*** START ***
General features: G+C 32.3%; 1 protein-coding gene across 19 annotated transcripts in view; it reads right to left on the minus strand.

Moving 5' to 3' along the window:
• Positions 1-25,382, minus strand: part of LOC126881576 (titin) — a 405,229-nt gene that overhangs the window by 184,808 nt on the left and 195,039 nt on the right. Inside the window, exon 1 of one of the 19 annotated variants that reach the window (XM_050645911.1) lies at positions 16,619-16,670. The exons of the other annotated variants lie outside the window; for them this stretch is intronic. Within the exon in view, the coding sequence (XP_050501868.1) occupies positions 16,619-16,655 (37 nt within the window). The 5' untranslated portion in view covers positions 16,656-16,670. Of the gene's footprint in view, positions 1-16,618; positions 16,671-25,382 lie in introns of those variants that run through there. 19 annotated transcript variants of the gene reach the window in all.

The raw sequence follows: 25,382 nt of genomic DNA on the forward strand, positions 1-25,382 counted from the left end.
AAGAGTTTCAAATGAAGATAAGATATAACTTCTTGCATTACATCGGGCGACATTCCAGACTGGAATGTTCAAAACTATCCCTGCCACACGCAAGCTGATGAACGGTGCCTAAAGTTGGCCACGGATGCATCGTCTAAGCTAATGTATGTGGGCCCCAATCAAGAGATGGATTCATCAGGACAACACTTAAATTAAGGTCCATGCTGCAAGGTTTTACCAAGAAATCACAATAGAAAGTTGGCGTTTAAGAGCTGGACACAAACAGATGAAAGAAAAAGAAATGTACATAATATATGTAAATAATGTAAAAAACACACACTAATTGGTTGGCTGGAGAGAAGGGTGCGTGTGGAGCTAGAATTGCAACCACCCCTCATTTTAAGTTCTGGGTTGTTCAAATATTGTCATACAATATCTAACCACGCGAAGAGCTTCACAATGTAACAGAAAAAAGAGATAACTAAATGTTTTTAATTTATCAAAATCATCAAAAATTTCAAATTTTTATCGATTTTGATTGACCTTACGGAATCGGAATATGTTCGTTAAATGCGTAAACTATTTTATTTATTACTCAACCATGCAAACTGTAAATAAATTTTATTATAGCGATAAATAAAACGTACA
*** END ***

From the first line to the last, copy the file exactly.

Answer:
General features: G+C 32.3%; 1 protein-coding gene across 19 annotated transcripts in view; it reads right to left on the minus strand.

Moving 5' to 3' along the window:
• Positions 1-25,382, minus strand: part of LOC126881576 (titin) — a 405,229-nt gene that overhangs the window by 184,808 nt on the left and 195,039 nt on the right. Inside the window, exon 1 of one of the 19 annotated variants that reach the window (XM_050645911.1) lies at positions 16,619-16,670. The exons of the other annotated variants lie outside the window; for them this stretch is intronic. Within the exon in view, the coding sequence (XP_050501868.1) occupies positions 16,619-16,655 (37 nt within the window). The 5' untranslated portion in view covers positions 16,656-16,670. Of the gene's footprint in view, positions 1-16,618; positions 16,671-25,382 lie in introns of those variants that run through there. 19 annotated transcript variants of the gene reach the window in all.

The raw sequence follows: 25,382 nt of genomic DNA on the forward strand, positions 1-25,382 counted from the left end.
AAGAGTTTCAAATGAAGATAAGATATAACTTCTTGCATTACATCGGGCGACATTCCAGACTGGAATGTTCAAAACTATCCCTGCCACACGCAAGCTGATGAACGGTGCCTAAAGTTGGCCACGGATGCATCGTCTAAGCTAATGTATGTGGGCCCCAATCAAGAGATGGATTCATCAGGACAACACTTAAATTAAGGTCCATGCTGCAAGGTTTTACCAAGAAATCACAATAGAAAGTTGGCGTTTAAGAGCTGGACACAAACAGATGAAAGAAAAAGAAATGTACATAATATATGTAAATAATGTAAAAAACACACACTAATTGGTTGGCTGGAGAGAAGGGTGCGTGTGGAGCTAGAATTGCAACCACCCCTCATTTTAAGTTCTGGGTTGTTCAAATATTGTCATACAATATCTAACCACGCGAAGAGCTTCACAATGTAACAGAAAAAAGAGATAACTAAATGTTTTTAATTTATCAAAATCATCAAAAATTTCAAATTTTTATCGATTTTGATTGACCTTACGGAATCGGAATATGTTCGTTAAATGCGTAAACTATTTTATTTATTACTCAACCATGCAAACTGTAAATAAATTTTATTATAGCGATAAATAAAACGTACA